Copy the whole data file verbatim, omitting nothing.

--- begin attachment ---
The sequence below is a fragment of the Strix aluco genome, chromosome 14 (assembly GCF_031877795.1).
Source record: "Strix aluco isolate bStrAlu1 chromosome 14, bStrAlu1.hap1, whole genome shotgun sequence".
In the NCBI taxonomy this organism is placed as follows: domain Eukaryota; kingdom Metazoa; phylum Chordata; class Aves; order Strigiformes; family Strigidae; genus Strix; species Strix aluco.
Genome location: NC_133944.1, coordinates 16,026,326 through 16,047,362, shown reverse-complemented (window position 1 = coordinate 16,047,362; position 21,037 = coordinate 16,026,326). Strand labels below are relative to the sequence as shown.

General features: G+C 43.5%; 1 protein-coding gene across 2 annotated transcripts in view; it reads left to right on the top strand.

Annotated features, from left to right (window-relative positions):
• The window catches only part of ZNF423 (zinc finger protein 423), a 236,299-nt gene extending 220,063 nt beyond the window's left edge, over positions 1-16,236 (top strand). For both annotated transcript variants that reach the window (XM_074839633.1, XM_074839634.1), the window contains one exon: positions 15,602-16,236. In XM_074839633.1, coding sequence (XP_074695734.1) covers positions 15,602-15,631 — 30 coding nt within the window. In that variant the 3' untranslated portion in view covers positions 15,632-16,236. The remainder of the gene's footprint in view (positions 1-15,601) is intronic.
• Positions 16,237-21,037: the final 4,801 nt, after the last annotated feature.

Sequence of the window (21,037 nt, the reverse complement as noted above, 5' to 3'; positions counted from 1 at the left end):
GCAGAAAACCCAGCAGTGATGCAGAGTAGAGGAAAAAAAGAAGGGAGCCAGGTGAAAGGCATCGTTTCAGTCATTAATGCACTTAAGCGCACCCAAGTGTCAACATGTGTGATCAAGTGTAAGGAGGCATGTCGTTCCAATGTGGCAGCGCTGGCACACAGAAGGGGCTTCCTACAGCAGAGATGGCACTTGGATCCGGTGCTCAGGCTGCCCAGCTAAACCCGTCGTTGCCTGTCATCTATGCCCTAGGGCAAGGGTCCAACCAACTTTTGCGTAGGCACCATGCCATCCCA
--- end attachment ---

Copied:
The sequence below is a fragment of the Strix aluco genome, chromosome 14 (assembly GCF_031877795.1).
Source record: "Strix aluco isolate bStrAlu1 chromosome 14, bStrAlu1.hap1, whole genome shotgun sequence".
In the NCBI taxonomy this organism is placed as follows: domain Eukaryota; kingdom Metazoa; phylum Chordata; class Aves; order Strigiformes; family Strigidae; genus Strix; species Strix aluco.
Genome location: NC_133944.1, coordinates 16,026,326 through 16,047,362, shown reverse-complemented (window position 1 = coordinate 16,047,362; position 21,037 = coordinate 16,026,326). Strand labels below are relative to the sequence as shown.

General features: G+C 43.5%; 1 protein-coding gene across 2 annotated transcripts in view; it reads left to right on the top strand.

Annotated features, from left to right (window-relative positions):
• The window catches only part of ZNF423 (zinc finger protein 423), a 236,299-nt gene extending 220,063 nt beyond the window's left edge, over positions 1-16,236 (top strand). For both annotated transcript variants that reach the window (XM_074839633.1, XM_074839634.1), the window contains one exon: positions 15,602-16,236. In XM_074839633.1, coding sequence (XP_074695734.1) covers positions 15,602-15,631 — 30 coding nt within the window. In that variant the 3' untranslated portion in view covers positions 15,632-16,236. The remainder of the gene's footprint in view (positions 1-15,601) is intronic.
• Positions 16,237-21,037: the final 4,801 nt, after the last annotated feature.

Sequence of the window (21,037 nt, the reverse complement as noted above, 5' to 3'; positions counted from 1 at the left end):
GCAGAAAACCCAGCAGTGATGCAGAGTAGAGGAAAAAAAGAAGGGAGCCAGGTGAAAGGCATCGTTTCAGTCATTAATGCACTTAAGCGCACCCAAGTGTCAACATGTGTGATCAAGTGTAAGGAGGCATGTCGTTCCAATGTGGCAGCGCTGGCACACAGAAGGGGCTTCCTACAGCAGAGATGGCACTTGGATCCGGTGCTCAGGCTGCCCAGCTAAACCCGTCGTTGCCTGTCATCTATGCCCTAGGGCAAGGGTCCAACCAACTTTTGCGTAGGCACCATGCCATCCCA